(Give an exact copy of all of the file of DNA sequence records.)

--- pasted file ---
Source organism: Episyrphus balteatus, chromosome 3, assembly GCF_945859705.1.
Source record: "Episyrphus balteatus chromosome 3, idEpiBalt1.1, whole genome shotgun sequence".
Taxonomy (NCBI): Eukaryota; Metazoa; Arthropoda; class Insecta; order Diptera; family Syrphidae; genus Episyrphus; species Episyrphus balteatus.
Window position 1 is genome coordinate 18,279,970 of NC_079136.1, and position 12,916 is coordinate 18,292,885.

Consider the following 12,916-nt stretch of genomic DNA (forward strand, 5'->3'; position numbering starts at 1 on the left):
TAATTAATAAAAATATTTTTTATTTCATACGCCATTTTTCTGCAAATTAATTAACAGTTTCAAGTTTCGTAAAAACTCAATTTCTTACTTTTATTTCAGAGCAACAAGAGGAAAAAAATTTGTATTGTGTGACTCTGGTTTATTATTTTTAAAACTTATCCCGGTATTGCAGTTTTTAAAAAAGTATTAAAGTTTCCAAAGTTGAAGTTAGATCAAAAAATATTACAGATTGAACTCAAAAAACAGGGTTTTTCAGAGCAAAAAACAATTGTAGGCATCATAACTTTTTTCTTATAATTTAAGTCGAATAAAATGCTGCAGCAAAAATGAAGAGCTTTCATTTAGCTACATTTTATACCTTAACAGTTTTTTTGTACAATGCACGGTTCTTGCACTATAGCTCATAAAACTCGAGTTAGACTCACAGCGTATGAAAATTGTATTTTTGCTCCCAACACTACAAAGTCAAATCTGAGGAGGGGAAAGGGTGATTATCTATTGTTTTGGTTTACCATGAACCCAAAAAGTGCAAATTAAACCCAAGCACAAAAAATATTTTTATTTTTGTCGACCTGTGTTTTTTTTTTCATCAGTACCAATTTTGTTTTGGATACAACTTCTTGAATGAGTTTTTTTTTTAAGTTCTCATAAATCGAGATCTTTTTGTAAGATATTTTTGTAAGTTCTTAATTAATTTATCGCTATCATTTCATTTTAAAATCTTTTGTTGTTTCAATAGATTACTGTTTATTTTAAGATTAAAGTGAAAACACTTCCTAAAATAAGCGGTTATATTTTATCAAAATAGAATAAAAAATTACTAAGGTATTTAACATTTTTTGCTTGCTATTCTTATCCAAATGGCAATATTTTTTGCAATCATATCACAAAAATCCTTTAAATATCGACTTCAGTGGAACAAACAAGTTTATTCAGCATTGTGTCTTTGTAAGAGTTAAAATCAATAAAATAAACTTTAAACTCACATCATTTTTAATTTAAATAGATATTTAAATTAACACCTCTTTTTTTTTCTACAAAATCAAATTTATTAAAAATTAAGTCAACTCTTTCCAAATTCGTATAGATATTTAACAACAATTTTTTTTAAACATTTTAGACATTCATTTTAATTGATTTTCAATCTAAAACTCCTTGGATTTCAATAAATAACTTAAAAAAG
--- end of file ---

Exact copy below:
Source organism: Episyrphus balteatus, chromosome 3, assembly GCF_945859705.1.
Source record: "Episyrphus balteatus chromosome 3, idEpiBalt1.1, whole genome shotgun sequence".
Taxonomy (NCBI): Eukaryota; Metazoa; Arthropoda; class Insecta; order Diptera; family Syrphidae; genus Episyrphus; species Episyrphus balteatus.
Window position 1 is genome coordinate 18,279,970 of NC_079136.1, and position 12,916 is coordinate 18,292,885.

Consider the following 12,916-nt stretch of genomic DNA (forward strand, 5'->3'; position numbering starts at 1 on the left):
TAATTAATAAAAATATTTTTTATTTCATACGCCATTTTTCTGCAAATTAATTAACAGTTTCAAGTTTCGTAAAAACTCAATTTCTTACTTTTATTTCAGAGCAACAAGAGGAAAAAAATTTGTATTGTGTGACTCTGGTTTATTATTTTTAAAACTTATCCCGGTATTGCAGTTTTTAAAAAAGTATTAAAGTTTCCAAAGTTGAAGTTAGATCAAAAAATATTACAGATTGAACTCAAAAAACAGGGTTTTTCAGAGCAAAAAACAATTGTAGGCATCATAACTTTTTTCTTATAATTTAAGTCGAATAAAATGCTGCAGCAAAAATGAAGAGCTTTCATTTAGCTACATTTTATACCTTAACAGTTTTTTTGTACAATGCACGGTTCTTGCACTATAGCTCATAAAACTCGAGTTAGACTCACAGCGTATGAAAATTGTATTTTTGCTCCCAACACTACAAAGTCAAATCTGAGGAGGGGAAAGGGTGATTATCTATTGTTTTGGTTTACCATGAACCCAAAAAGTGCAAATTAAACCCAAGCACAAAAAATATTTTTATTTTTGTCGACCTGTGTTTTTTTTTTCATCAGTACCAATTTTGTTTTGGATACAACTTCTTGAATGAGTTTTTTTTTTAAGTTCTCATAAATCGAGATCTTTTTGTAAGATATTTTTGTAAGTTCTTAATTAATTTATCGCTATCATTTCATTTTAAAATCTTTTGTTGTTTCAATAGATTACTGTTTATTTTAAGATTAAAGTGAAAACACTTCCTAAAATAAGCGGTTATATTTTATCAAAATAGAATAAAAAATTACTAAGGTATTTAACATTTTTTGCTTGCTATTCTTATCCAAATGGCAATATTTTTTGCAATCATATCACAAAAATCCTTTAAATATCGACTTCAGTGGAACAAACAAGTTTATTCAGCATTGTGTCTTTGTAAGAGTTAAAATCAATAAAATAAACTTTAAACTCACATCATTTTTAATTTAAATAGATATTTAAATTAACACCTCTTTTTTTTTCTACAAAATCAAATTTATTAAAAATTAAGTCAACTCTTTCCAAATTCGTATAGATATTTAACAACAATTTTTTTTAAACATTTTAGACATTCATTTTAATTGATTTTCAATCTAAAACTCCTTGGATTTCAATAAATAACTTAAAAAAG